ChatGPT reached 100 million monthly users in January, according to a UBS report, making it the fastest-growing consumer app in history. The business world is interested in ChatGPT too, trying to find uses for the writing AI throughout many different industries. This cheat sheet includes answers to the most common questions about ChatGPT and its competitors.
What is ChatGPT?
ChatGPT is a free-to-use AI chatbot product developed by OpenAI. ChatGPT is built on the structure of GPT-4. GPT stands for generative pre-trained transformer; this indicates it is a large language model that checks for the probability of what words might come next in sequence. A large language model is a deep learning algorithm — a type of transformer model in which a neural network learns context about any language pattern. That might be a spoken language or a computer programming language.
The model doesn’t “know” what it’s saying, but it does know what symbols (words) are likely to come after one another based on the data set it was trained on. The current generation of artificial intelligence chatbots, such as ChatGPT, its Google rival Bard and others, don’t really make intelligently informed decisions; instead, they’re the internet’s parrots, repeating words that are likely to be found next to one another in the course of natural speech. The underlying math is all about probability. The companies that make and use them pitch them as productivity genies, creating text in a matter of seconds that would take a person hours or days to produce.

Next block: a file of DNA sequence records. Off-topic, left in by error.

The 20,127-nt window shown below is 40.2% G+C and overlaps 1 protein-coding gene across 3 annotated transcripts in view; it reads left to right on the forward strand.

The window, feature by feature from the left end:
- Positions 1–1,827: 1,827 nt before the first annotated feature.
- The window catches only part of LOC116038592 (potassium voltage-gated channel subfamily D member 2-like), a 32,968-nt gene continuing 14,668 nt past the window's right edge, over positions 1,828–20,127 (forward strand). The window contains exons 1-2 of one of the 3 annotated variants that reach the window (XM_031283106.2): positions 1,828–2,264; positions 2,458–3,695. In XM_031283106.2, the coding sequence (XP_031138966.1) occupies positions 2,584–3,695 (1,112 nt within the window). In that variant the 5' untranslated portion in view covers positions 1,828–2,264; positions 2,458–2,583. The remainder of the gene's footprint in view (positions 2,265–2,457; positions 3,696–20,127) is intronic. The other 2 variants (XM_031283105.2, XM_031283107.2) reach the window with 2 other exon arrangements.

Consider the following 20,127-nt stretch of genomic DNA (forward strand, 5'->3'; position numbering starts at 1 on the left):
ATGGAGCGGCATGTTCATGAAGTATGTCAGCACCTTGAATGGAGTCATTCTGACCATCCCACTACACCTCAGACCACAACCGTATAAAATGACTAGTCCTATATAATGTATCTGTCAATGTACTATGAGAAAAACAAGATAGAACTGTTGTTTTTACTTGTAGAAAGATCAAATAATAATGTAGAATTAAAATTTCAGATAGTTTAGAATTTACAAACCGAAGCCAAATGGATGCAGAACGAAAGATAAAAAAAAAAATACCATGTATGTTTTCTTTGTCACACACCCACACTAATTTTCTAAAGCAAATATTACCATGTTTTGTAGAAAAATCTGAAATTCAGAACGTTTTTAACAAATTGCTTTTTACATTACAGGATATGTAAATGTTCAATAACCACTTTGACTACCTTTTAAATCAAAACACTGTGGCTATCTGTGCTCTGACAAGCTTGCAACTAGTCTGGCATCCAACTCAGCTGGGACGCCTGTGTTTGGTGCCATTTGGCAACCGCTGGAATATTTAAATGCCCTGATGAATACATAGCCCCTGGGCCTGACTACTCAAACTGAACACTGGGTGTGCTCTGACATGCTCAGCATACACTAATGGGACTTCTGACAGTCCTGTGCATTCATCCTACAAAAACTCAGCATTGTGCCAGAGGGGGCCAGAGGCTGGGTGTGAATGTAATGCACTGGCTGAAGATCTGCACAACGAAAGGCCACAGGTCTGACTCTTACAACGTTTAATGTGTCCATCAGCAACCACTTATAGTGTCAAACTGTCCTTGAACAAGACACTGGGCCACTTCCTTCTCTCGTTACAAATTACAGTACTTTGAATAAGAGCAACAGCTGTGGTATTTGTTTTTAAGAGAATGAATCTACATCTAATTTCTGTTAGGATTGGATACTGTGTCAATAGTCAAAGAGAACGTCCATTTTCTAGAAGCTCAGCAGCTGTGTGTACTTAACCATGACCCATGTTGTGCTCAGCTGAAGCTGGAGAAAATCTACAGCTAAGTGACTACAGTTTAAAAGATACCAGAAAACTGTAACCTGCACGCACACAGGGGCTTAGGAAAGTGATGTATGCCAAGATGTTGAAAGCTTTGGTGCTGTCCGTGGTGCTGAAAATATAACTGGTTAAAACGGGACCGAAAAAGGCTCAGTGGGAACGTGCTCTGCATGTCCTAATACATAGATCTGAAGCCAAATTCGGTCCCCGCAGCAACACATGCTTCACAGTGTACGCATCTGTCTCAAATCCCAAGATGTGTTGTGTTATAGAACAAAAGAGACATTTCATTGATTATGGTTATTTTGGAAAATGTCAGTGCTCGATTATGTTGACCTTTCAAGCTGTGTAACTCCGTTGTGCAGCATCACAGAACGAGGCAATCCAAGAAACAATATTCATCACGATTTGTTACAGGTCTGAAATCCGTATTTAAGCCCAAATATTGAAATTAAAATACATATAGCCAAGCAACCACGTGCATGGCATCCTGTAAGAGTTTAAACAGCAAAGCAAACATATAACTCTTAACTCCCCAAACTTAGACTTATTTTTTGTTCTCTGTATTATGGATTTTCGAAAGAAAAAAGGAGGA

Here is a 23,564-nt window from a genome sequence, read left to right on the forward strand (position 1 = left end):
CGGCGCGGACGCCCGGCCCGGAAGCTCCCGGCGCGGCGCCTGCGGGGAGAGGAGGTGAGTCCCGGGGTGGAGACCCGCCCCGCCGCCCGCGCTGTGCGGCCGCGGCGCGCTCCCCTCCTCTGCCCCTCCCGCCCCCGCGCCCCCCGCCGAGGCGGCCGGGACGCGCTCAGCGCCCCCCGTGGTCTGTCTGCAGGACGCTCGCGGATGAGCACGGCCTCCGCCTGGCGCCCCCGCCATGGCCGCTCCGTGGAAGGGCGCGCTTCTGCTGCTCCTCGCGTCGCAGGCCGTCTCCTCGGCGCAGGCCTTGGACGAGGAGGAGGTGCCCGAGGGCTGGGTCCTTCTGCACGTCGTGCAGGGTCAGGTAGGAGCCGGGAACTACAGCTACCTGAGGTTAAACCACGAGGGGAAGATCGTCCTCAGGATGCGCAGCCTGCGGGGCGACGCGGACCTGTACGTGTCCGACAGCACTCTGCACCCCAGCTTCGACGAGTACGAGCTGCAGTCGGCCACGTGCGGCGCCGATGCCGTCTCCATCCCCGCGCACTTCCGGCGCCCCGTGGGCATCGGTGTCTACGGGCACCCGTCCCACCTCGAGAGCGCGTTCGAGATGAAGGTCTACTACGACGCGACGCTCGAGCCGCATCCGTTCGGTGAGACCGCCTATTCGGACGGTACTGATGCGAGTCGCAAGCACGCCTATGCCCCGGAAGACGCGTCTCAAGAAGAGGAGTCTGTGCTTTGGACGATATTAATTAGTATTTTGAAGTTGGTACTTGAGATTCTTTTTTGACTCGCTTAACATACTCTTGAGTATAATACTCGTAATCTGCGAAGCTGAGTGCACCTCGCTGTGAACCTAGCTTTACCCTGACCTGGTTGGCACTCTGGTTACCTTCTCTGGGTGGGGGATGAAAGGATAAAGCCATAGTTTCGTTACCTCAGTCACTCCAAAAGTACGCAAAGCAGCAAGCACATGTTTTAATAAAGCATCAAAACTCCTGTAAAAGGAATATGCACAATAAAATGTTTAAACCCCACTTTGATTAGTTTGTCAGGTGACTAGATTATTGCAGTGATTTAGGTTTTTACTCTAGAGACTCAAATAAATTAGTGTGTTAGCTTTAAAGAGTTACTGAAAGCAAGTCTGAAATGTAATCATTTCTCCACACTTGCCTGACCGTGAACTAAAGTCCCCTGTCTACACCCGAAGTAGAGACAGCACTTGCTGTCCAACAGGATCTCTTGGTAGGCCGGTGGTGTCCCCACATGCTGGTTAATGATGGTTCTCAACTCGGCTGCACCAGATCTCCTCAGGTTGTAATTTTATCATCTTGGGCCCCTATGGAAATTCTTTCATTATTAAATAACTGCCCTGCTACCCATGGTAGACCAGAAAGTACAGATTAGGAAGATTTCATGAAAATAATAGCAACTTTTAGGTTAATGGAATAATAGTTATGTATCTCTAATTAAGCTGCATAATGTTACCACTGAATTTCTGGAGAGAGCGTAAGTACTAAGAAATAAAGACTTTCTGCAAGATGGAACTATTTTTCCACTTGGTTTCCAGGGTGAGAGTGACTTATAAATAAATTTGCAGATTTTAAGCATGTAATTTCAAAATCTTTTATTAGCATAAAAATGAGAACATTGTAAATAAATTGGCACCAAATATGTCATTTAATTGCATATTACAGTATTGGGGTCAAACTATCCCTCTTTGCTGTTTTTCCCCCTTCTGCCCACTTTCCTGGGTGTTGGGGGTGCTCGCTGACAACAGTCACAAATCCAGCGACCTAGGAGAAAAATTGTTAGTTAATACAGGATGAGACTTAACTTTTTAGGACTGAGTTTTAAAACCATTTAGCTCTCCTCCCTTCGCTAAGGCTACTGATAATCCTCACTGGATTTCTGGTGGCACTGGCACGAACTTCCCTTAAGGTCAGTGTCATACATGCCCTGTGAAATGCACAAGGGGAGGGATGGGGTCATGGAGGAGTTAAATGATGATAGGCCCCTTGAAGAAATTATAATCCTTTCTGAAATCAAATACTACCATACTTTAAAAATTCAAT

In ChatGPT’s case, that data set was a large portion of the internet. From there, humans gave feedback on the AI’s output to confirm whether the words it used sounded natural.
SEE: Open AI’s probability assessments were trained on Microsoft’s Azure AI supercomputer.
Several organizations have built this ability to answer questions into some of their software features too. Microsoft, which provides funding for OpenAI, rolled out ChatGPT in Bing search as a preview. Salesforce has added ChatGPT to some of its CRM platforms in the form of the Einstein digital assistant.
Who made ChatGPT?
ChatGPT was built by OpenAI, a research laboratory with both nonprofit and for-profit branches. At the time of its founding in 2015, OpenAI received funding from Amazon Web Services, InfoSys and YC Research and investors including Elon Musk and Peter Thiel. Musk has since cut ties with the company, while Microsoft currently provides $10 billion in funding for OpenAI.
How much does ChatGPT cost?